Big Data – A Practical Approach to All the Hype

If you haven't noticed Big Data has created a lot of buzz lately.  Much of the buzz is from the absolute wow factor of how big is big.  With the number of smart phones nearing 6 billion all creating content, Facebook generating over 30 billion pieces of content a month and data expected to grow at 40% year on year it's easy to imagine big really is BIG.


Most of this exploding data growth is unstructured machine-generated and user-generated data. Digital technologies are moving to denser media, photos have all gone digital, videos are using higher resolution, and advanced analytics require more storage. Furthermore, machine-generated data from sensor networks, buyer behavior tracking, and other sources contribute to much larger datasets that need to be understood and commercialized. In short, the amount of data is increasing and the data objects themselves are getting bigger.


In fact the digital universe has recently broken the zettabyte barrier which is approximately equal to a thousand exabytes or a billion terabytes.  How big is that?  To give you an idea of scale it would take everyone on the planet posting to Twitter 7*24 for 100 years to generate a zettabybe.


So you get the idea - it’s really big. But so what?   As an IT organization why should I care?  Well there are two big reasons:


  1. Business Advantage - In all this mountain of data there is real business value. The opportunity is to be able to store hours, days, months and years of surveillance video and be able to find the whereabouts and actions of a single person immediately upon request. Like identifying terrorist as soon as they enter an airport or finding known cheats as they enter a casino.
    Other big data examples involve gaining insight from very large data sets to identify trends and match them to real-time events. Things like being alerted to your customer ordering 300 times more that they usually do so that you can re-route inventory to satisfy their need.  This requires analytics to know what they normally order and real-time alerts to events that are abnormal. Similarly banks need pattern recognition in real-time to detect fraud.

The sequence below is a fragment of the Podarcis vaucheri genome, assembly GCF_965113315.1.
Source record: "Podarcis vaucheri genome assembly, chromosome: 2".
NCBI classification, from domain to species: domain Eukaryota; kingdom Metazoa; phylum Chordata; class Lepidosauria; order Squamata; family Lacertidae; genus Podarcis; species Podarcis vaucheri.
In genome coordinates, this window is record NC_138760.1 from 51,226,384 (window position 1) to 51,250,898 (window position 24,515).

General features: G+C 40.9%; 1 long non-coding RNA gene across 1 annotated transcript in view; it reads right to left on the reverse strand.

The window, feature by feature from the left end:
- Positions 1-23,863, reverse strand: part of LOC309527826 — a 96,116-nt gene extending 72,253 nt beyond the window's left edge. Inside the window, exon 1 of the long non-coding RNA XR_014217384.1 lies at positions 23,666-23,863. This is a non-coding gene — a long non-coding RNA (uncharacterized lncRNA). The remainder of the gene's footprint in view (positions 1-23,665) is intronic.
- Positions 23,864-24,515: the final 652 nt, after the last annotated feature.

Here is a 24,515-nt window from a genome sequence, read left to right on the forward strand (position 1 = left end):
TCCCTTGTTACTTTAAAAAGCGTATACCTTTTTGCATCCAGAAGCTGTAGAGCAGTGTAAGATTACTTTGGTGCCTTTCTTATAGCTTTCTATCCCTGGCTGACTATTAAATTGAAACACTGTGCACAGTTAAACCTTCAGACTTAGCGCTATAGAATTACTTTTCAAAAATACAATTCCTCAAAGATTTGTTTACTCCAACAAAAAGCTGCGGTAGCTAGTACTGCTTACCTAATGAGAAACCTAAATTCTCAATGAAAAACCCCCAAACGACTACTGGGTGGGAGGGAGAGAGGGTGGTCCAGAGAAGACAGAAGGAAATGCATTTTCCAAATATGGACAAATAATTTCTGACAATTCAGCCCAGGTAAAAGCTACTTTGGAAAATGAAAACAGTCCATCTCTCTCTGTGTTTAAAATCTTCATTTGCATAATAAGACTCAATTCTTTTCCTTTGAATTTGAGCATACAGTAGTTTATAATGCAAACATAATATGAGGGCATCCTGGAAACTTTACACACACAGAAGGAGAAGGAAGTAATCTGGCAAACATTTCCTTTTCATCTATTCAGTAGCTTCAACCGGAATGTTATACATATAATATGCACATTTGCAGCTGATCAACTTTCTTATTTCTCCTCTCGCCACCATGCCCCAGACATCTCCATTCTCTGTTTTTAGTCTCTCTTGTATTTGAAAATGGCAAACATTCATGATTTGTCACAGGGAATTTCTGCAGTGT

Or a large retailer analyzing their transactional data together with weather forecasts to anticipate where show shovels need to be delivered ahead of a storm or where fans need to be delivered ahead of a heat wave.
  2. Cost of Compliance - At some point it will break your budget. Conformance requirements mean you need to keep an ever-growing amount of data.  Eventually you will have to think differently and keep more while spending less. Compliance to new laws may require data be kept forever and be retrieved immediately when required. Additionally as the existing infrastructure scales the complexity of managing and protecting the data becomes impractical.


As an IT organization you may be thinking that your own data growth will soon be stretching the limits of your infrastructure. A way to define big data is to look at your existing infrastructure, the amount of data you have now, and the amount of growth you're experiencing.  Is it starting to break your existing processes? If so, where?  At NetApp we’ve taken a practical approach to helping our customers with their Big Data challenges.  It’s not about some future unknown state that requires retraining your staff with new competencies or changing the way you do business but about what can you do today that can make a real difference.


As such we have focused out Big Data solution portfolio at 3 specific use cases that offer alternatives that customers can act on today.  We call these cases the ABCs of Big Data - analytics, bandwidth, and content.  Each area has its own specific challenges and unique infrastructure requirements.



  • Analytics. This solution area focuses on providing efficient analytics for extremely large datasets.  Analytics is all about gaining insight, taking advantage of the digital universe, and turning data into high-quality information, providing deeper insights about the business to enable better decisions.
  • Bandwidth. This solution area focuses on obtaining better performance for very fast workloads.  High-bandwidth applications include high-performance computing: the ability to perform complex analyses at extremely high speeds; high-performance video streaming for surveillance and mission planning; and as video editing and play-out in media and entertainment.
  • Content. This solution area focuses on the need to provide boundless secure scalable data storage. Content solutions must enable storing virtually unlimited amounts of data, so that enterprises can store as much data as they want, find it when they need it, and never lose it.


To summarize - behind the hype there are multiple opportunities. You need to be asking, where are the opportunities where can I take advantage of my data? What are the insights that can really help my business?  Where are the places I can use my data to competitive advantage?  Can you link the trends in buying patterns to people's physical location at a point in time to give them a better experience? Can you detect when fraud is about to happen? Can you find the likely hotspots for failure before they fail?

Your universe of data can be a gold mine. Can you find the value and turn it into real business advantage.  If you don't you can be sure your competitor is.